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My Intro to T.O.C


As an Engineering Manager and senior member of an IT team within a large company, I’m constantly looking for ways to educate myself, my team and provide efficiency for my company. I’ve previously recommended The Phoenix Project as a book that anyone who visits my blog should go away and dive into; it has so much to offer in terms of opening doors to other interesting topics while being a very easy read.

My Desk

The Theory of Constraints is the single biggest mind blowing paradigm I have come across through the Phoenix Project.

Not only does TOC change the way you see your department, but it also gives almost anyone the starting point were they can begin to insert change into systems and see benefits almost immediately by combining TOC and Agile practises real change can begin. In this post I will try to introduce the topic, but also link to other items which will most definitely describe it a lot better than I am doing.

TOC is a management idea that came from a book called The Goal by Eliyahu Goldratt, which is basically about how a company or organisation can achieve its goals consistently. In the Phoenix Project, this philosophy is used to highlight how a failing IT system can improve its overall throughput by identifying items which are “bottlenecking” that failing system.

The main premise of the theory is that a system can be measured by three things; investment, operating costs and throughout.

Say for example I run an entire IT department (development & infrastructure);

  • Investment – items which I have already paid for up front (Servers, PCs, Monitors, Colleagues and software etc)
  • Operating Costs – heating, insurance, water, food… as well as any other things which are fluxing to make the system run
  • Throughput – how the system is measured… support tickets or development stories or something else

The Goal, as mentioned earlier, is to try and decrease the investment and operational costs while increasing throughput (after reading The Phoenix Project, the Goal would be my next recommendation).

All systems have bottlenecks; if they did not then the throughput of that system would be infinite, which is obviously not possible in anything that exists in the real world. Now this doesn’t mean that systems have hundreds of bottlenecks, there are generally only a few. However the real clincher to the theory is that to increase the output of your entire system; only working on the bottleneck will reap any rewards.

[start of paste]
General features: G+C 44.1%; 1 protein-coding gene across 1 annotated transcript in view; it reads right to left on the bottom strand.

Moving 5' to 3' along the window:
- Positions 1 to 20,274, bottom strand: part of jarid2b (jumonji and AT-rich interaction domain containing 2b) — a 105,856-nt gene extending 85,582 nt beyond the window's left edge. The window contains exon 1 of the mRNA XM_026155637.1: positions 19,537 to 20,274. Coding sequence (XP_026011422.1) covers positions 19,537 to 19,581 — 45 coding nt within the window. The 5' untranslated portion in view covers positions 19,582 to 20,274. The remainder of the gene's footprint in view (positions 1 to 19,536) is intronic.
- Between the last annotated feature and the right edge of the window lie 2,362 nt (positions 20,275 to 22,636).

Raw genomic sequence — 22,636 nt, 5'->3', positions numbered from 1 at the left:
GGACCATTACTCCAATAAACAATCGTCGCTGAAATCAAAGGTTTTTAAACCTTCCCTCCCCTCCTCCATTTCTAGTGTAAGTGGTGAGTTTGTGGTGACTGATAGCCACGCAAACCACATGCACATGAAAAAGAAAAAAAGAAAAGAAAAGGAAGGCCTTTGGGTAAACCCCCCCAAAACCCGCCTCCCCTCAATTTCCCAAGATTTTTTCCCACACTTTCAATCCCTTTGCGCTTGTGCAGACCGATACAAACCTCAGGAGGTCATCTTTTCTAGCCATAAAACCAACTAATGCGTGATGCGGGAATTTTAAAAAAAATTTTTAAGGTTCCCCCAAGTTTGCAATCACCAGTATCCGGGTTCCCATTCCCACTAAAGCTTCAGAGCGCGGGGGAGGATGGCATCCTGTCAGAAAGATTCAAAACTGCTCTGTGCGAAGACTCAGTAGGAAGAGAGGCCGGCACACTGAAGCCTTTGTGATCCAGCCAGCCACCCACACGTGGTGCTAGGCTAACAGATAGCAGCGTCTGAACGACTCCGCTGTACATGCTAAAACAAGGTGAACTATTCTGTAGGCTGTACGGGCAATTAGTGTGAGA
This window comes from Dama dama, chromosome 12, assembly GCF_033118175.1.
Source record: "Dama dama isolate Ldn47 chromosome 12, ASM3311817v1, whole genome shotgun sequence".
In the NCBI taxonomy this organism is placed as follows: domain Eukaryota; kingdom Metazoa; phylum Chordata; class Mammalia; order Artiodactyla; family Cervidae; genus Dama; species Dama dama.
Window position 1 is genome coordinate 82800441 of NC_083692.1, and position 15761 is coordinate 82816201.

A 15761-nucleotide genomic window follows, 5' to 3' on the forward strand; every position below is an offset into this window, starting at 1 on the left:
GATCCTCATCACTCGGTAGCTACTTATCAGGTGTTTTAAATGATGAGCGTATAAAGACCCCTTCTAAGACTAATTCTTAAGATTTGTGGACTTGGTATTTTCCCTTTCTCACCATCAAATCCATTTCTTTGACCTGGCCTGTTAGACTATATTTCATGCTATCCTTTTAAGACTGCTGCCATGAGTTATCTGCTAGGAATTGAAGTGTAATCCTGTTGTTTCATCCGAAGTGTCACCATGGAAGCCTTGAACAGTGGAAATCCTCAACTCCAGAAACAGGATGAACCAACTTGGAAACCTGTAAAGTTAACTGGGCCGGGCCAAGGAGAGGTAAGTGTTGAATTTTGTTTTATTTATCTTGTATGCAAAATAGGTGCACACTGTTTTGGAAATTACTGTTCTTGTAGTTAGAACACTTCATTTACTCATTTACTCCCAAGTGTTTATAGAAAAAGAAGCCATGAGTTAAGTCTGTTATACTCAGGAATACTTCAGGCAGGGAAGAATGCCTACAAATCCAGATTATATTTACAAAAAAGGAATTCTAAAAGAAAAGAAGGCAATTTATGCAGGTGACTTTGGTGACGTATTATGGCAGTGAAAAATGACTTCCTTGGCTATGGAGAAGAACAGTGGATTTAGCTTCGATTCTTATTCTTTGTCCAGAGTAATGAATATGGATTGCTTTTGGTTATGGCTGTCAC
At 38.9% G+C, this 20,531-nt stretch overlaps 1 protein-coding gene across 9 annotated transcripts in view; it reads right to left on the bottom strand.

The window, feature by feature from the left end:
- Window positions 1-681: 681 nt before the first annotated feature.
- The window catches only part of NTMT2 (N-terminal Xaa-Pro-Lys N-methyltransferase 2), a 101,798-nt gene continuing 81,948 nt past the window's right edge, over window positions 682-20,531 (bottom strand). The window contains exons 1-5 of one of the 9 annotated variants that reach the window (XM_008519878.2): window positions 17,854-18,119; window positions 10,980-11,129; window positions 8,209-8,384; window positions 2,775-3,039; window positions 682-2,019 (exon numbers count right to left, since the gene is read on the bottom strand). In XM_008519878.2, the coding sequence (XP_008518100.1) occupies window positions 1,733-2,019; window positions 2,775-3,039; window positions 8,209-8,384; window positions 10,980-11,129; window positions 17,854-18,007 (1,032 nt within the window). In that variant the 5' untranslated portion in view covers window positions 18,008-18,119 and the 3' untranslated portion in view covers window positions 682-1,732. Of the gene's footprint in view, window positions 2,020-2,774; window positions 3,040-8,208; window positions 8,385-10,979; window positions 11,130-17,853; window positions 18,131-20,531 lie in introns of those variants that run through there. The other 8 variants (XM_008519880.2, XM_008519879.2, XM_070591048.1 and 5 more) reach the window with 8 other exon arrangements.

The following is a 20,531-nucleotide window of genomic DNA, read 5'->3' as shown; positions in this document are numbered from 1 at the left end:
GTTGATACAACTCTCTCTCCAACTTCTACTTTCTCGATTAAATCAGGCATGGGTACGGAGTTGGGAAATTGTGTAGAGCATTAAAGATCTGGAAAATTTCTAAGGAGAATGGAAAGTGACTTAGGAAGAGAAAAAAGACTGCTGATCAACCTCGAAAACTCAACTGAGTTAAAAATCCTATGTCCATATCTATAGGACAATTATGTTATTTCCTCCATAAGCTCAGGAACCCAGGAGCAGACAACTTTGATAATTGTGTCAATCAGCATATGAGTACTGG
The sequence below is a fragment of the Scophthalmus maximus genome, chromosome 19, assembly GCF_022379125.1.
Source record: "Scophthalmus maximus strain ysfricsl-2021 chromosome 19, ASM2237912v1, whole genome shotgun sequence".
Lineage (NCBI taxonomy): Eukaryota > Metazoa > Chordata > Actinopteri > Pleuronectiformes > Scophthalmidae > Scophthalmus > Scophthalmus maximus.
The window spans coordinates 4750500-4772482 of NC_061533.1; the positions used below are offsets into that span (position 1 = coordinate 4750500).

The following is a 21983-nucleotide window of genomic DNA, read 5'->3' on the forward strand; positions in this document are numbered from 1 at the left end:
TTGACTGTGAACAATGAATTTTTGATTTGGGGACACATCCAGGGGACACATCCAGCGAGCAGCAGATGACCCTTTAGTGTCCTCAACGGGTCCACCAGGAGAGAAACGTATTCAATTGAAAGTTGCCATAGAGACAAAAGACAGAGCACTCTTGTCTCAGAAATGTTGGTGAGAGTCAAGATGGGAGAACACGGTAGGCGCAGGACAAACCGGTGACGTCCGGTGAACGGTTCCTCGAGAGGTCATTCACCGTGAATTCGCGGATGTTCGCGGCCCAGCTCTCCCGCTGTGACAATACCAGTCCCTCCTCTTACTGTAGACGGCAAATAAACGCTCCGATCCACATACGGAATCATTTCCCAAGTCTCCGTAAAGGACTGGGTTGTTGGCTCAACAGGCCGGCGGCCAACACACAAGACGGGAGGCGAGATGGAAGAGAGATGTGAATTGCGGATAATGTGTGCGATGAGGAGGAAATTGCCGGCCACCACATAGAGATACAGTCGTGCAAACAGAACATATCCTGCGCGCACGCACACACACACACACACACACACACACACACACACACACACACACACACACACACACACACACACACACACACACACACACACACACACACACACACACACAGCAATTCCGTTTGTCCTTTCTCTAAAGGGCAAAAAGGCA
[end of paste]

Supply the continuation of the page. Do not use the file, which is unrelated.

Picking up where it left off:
Increasing the flow of anything outside the bottleneck is a mirage…

Now to be honest, the above statement was the one that first confused me and then sent me into a spin. Surely if I have a massive IT department, and I improve it anywhere… it’s an improvement? However taking the above into consideration, a systems throughput is only at the limit of it’s bottleneck, therefore why bother doing anything else other than working the bottleneck first because it actually won’t increase the system.

So how do you find these constraints and what do you do with them? Good question.

A constraint is anything that prevents the system from achieving its goal or required throughput. For example, the recent constraint we exploited at work was our new starters process, which was very manual to get the job done.

Colleagues had to check for tickets, send emails and then hand over to another part of the system where SQL was used to create accounts and then it was passed somewhere else. That entire piece was automated via another member of the team by taking them off apiece of work to fix this part of the system.

Why move resource to fix your bottleneck? You do that because by subordinating other members of the team to help elevate the constraint, you are not actually affecting the throughput of your system by moving resource… because your throughput is that of the bottleneck!

Other types of bottlenecks from the TOC wiki page;

Types of (internal) constraints

Equipment: The way equipment is currently used limits the ability of the system to produce more salable goods/services.
People: Lack of skilled people limits the system. Mental models held by people can cause behaviour that becomes a constraint.
Policy: A written or unwritten policy prevents the system from making more.

So I feel that’s probably enough for this post… my goal was to try and introduce the topic to anyone who may not have heard about it before.

Here is also a video that describes it so much better than I probably just did also;

Surviving Your Inevitable Agile Transition - J.B. Rainsberger - YouTube